THE CASE FOR REFORM – NOT REVOLUTION
If memory serves, bookmakers offered odds of 200-1 against Jeremy Corbyn becoming leader of of Britain’s Labour party, a contest he then won by a very comfortable margin. Though their politics are diametric opposites, Mr Corbyn and Donald Trump do have one thing in common – an uncanny ability to put red faces on the “experts” by pulling rabbits out of electoral hats
As recently as a week ago, some of these experts were suggesting that Labour might struggle to get even 25% of the vote. This was a prediction which always flew in the face of logic. My hunch has long been that pollsters would understate Labour’s support by at least 5%, because many of Mr Corbyn’s most committed supporters are not the kind of people who answer pollsters’ questions. If that rule-of-thumb is right, he could yet confound the pundits again, this time by becoming Prime Minister after Thursday’s vote or, at the very least, by taking away the government’s slender majority.
It isn’t hard to understand why Mr Corbyn might garner a large enough proportion of the vote to pull off a shock. Average wages have been falling adrift of inflation since 2009, and of the cost of household essentials for even longer, and security of employment has been weakening for at least as long. Rightly or wrongly, many people think that a wealthy minority is prospering at the expense of the majority. These are fertile conditions for a popular repudiation of “the establishment”.
Strikingly, this is an election which, as the Prime Minister’s critics allege, quite probably was only called because incumbent Conservatives expected a huge victory. If this is the case, it’s another instance of the same sort of complacency that we have witnessed before, notably over the Scottish independence referendum and the “Brexit” vote on EU membership. As so often in recent times, the establishment – in this instance, the government, its advisors, the “experts” and the mainstream media – just don’t seem to “get it” where the popular mood is concerned.
There really is no excuse for such complacency. Where purely economic issues are concerned, there are two factors guaranteed to make an incumbent government unpopular. One of these is hardship, and the other is a perception of unfairness – and both have been present in abundance in the UK in recent times.
Hardship, at least, is factual. According to a recent report from the Joseph Rowntree Foundation, 19 million people – almost a third of the British population – are now struggling to get by on “inadequate” incomes, up from 15 million (25%) six years previously. Comparing 2016 with 2009, a 12% rise in average wages has been exceeded both by CPI inflation (of 16%) and by the cost of household essentials (22%). By the latter measure, at least, the average wage-earner has now been getting poorer for a decade. This is a longer period of deterioration even than the 1930s, and might be unmatched since the 1840s, or even earlier. Neither does anyone really expect a reversal any time soon, not least because of the increase in inflation following the slump in Sterling after the “Brexit” decision.
Anyone who thinks that this can make an incumbent government popular needs to get out more.
If hardship is electorally bad, perceptions of unfairness are truly toxic, and such perceptions cannot be countered by official statistics. A fair summary is probably that, whilst income differentials haven’t widened over the past decade, inequality of wealth certainly has. Monetary policy, including ultra-low interest rates and “quantitative easing”, has inflated the value of assets – and you can only benefit from this if you had assets in the first place. Back when ZIRP and QE were introduced, those of us who believed there was an imperative political need to accompany asset-inflating policies with higher taxes on the resulting capital gains (and lower taxes on income) were ignored.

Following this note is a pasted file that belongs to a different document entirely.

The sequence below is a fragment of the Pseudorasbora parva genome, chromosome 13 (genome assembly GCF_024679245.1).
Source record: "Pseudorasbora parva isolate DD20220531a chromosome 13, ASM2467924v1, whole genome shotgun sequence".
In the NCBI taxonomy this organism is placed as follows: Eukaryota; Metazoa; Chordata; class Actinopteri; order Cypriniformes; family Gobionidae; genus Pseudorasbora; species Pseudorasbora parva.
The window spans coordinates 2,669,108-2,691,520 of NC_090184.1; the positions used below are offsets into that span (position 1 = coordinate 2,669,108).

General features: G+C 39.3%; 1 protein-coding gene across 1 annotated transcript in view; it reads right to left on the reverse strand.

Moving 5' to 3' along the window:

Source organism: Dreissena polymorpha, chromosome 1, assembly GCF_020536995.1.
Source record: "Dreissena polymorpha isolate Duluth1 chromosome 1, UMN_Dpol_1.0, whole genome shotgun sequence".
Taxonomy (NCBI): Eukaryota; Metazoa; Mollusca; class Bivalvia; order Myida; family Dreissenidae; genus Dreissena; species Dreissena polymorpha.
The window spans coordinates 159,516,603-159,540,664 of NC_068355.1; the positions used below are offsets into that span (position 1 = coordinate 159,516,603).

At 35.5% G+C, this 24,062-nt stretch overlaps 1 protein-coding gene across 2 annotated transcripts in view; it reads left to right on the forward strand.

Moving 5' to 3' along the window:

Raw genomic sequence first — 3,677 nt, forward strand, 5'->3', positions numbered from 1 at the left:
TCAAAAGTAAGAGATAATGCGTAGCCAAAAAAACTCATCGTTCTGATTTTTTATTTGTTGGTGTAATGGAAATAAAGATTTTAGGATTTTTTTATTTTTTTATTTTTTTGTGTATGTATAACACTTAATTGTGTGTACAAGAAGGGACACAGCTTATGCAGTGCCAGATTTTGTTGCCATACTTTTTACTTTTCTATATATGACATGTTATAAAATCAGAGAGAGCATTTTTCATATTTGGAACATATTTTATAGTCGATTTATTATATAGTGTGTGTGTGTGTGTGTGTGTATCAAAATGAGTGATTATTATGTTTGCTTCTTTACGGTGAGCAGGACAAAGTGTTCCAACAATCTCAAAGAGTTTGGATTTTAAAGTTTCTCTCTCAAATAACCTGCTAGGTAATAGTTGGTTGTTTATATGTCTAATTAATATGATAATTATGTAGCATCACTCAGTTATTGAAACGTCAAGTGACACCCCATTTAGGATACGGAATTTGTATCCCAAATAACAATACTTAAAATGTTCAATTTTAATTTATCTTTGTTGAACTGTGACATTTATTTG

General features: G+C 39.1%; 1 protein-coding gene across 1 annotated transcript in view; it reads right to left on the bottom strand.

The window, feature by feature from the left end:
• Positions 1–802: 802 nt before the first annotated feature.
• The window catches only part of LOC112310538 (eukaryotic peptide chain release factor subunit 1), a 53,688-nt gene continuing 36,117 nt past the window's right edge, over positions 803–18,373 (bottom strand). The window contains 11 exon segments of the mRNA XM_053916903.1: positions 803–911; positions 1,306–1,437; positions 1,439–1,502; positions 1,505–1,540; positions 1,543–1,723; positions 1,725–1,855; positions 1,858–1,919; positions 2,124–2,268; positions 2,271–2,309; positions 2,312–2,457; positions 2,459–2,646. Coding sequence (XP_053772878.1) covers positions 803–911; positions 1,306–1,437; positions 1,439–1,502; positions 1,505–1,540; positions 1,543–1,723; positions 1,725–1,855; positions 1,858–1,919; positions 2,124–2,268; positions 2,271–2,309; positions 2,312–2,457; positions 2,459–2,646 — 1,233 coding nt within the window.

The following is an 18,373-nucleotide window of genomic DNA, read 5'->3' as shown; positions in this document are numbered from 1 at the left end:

The popular narrative, then, and rightly or wrongly, has been that policy has benefited a wealthy minority at the expense of the everyone else. Until quite recently, government ambition in this field was limited to helping the very poorest, which is no answer at all to those who, whilst not in absolute poverty, are hard-pressed to make ends meet.
Beneath the surface issues, a motivating perception is that politicians of all parties have abandoned “the working class”. Under Tony Blair, “new” Labour adopted essentially the same economic policies as the Conservatives, and sought to claim radical credentials on grounds not of redistribution but of “identity politics”. This sense of abandonment by “the establishment” has included not just economic but social issues as well, notably immigration. The estrangement between governing and governed almost certainly proved decisive over “Brexit”, where each and every plea from politicians, business leaders and “the commentariat” for a “Remain” decision probably drove more voters into the “Leave” camp.
One of the more striking features of the “populist” – or simply “popular” – backlash against Western elites has been the failure of politicians of “the left” to capitalise on it. Essentially, social democratic parties are perceived to have sold out – and it’s hard to be a credible campaigner on issues of economic inequality once you’ve bought the second home in Tuscany and packed the children off to expensive fee-paying schools. This is one of two reasons – the other being immigration – why angry voters have veered to “the right” rather than “the left”.
This is where Jeremy Corbyn is different. Because its stilted, “first past the post” voting system effectively reinforces established parties and prevents the rise of a Syriza, a Podemos or an FN in Britain, very limited routes exist for a popular backlash against the elite. The “Brexit” referendum was one such opportunity, and voters took it. But the only other realistic democratic route for challenging the establishment was to seize control of one of the major parties, and this is what Mr Corbyn did.